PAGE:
Health Information Management

Human Papillomavirus (HPV)

JustCoding News: Inpatient, November 11, 2009

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Human Papillomavirus (HPV) is a common virus that infects approximately 50% of all people who have sexual intercourse. HPV is actually a group of approximately 100 viruses, each of which is identified by a number or type.

The word papilloma refers to a kind of wart that the virus causes. Between 60 and 70 types of the virus are considered harmless and cause warts on areas such as the hands and feet. The other 30 or so are considered sexually transmitted, cause warts on genital areas or the anus, and may put the person at risk for certain cancers.

HPV is a group of approximately 100 viruses. Within that group are three types:

  • Viruses that are harmless but cause warts on areas such as hands and feet
  • Low-risk HPV: viruses that can lead to genital warts
  • High-risk HPV: viruses that can cause cancers of the cervix, vulva, vagina, and anus in women, and cancers of the anus and penis in men

Many people infected with HPV don’t know it because they are asymptomatic. Others may suffer from genital warts, but in some cases the genital warts may not be visible. Genital warts, which can vary in size and number, can take on many different appearances, including:

  • Raised
  • Flat
  • Pink or flesh-colored
  • Cauliflower-shaped

Warts typically appear on the anus, cervix, scrotum, groin, thigh, or penis. They can take several weeks or months to appear after infection, making it is easy to unknowingly transmit HPV to others.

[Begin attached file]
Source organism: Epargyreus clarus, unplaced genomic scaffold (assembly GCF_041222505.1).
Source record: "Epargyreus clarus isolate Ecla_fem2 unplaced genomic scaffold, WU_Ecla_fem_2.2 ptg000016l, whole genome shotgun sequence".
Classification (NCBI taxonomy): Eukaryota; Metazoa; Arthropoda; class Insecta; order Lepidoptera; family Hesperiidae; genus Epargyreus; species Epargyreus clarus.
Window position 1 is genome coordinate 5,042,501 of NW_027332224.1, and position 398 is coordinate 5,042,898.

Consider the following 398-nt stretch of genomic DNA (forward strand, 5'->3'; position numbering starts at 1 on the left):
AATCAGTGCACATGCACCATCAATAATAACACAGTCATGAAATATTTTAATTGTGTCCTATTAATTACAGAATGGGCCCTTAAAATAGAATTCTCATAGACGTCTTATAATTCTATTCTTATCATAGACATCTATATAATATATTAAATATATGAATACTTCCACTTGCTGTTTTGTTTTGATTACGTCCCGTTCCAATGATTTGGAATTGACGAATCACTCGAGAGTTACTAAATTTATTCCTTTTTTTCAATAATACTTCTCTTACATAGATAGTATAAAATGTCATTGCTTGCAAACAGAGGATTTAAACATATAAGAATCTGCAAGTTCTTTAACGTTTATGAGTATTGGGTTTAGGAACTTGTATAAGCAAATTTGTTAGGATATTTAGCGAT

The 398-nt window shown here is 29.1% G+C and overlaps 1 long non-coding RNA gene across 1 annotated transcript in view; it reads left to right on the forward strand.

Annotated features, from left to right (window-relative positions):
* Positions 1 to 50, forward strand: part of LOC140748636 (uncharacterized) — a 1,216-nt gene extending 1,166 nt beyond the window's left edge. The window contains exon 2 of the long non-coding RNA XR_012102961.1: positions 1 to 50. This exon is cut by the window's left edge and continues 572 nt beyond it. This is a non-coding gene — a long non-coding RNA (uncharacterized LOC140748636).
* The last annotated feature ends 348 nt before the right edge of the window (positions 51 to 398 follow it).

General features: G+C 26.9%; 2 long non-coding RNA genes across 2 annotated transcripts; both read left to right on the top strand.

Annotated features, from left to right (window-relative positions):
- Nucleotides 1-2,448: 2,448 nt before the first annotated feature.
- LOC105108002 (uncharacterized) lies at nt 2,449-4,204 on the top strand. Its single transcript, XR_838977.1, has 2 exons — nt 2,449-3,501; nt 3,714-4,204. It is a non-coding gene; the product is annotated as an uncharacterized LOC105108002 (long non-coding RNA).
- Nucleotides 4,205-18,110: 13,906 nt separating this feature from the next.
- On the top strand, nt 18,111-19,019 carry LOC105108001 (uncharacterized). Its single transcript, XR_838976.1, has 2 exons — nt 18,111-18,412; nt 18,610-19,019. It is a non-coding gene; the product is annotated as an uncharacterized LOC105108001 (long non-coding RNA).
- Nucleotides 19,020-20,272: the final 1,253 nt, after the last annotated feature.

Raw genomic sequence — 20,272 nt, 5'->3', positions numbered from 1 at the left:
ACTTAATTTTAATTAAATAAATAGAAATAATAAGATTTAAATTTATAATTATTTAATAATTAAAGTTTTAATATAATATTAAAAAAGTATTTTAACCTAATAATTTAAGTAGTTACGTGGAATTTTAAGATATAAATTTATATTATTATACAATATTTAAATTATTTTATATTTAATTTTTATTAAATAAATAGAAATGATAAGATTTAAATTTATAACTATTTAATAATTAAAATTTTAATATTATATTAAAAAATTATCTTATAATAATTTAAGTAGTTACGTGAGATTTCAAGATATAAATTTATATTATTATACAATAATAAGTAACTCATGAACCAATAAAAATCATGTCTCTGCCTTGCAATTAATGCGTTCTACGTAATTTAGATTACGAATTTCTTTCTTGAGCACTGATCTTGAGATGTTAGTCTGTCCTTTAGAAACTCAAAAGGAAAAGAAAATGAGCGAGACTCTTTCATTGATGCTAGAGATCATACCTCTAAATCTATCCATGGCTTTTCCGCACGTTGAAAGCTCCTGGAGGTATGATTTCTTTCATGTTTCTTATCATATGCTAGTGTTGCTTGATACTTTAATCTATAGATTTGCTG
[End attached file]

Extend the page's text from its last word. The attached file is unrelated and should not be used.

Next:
The types of HPV linked to cervical and other cancers may cause precancerous changes in tissue cells without causing any symptoms. The virus can go virtually undetected until the patient develops symptoms from the cancer itself. Signs and symptoms from cancer vary depending on the type of cancer.

HPV is diagnosed by the appearance of the genital warts. The types of HPV that cause genital warts are not the same types associated with cancer. Physicians typically diagnose women with HPV 16 and 18, both of which can cause cancer, through an abnormal Pap smear indicating the presence of precancerous/cancerous cells.

Providers can perform a DNA test to detect the virus. Generally a physician performs this test on women who have had mild Pap smear abnormalities. Starting at age 30, this may be a part of the routine Pap test.

Currently, there is no cure for HPV. However, the virus often clears up on its own. If it does not, physicians may try to remove abnormal cells (often known as cervical dysplasia), cervical intraepithelial neoplasia, or precancerous cells using one of the following techniques:

  • Cryotherapy
  • Conization
  • Loop Electrosurgical Excision Procedure (LEEP)

Treatments often are postponed until after pregnancy or childbirth because they do present some risk.

Documentation and coding

ICD-9-CM coding

  • Human papillomavirus: code 079.4

Currently, two CPT codes represent the HPV vaccines:

  • Human papillomavirus (HPV) vaccine, types 6, 11, 16, 18 (quadrivalent), three-dose schedule, for intramuscular use: CPT code 90649
  • Human papillomavirus (HPV) vaccine, types 16, 18, bivalent, three-dose schedule, for intramuscular use: CPT code 90650

ICD-10-CM coding
This code category is provided for use as a supplementary or an additional code to identify the infectious agent in diseases classified elsewhere.

  • Papillomavirus as the cause of diseases classified elsewhere: code B97.7

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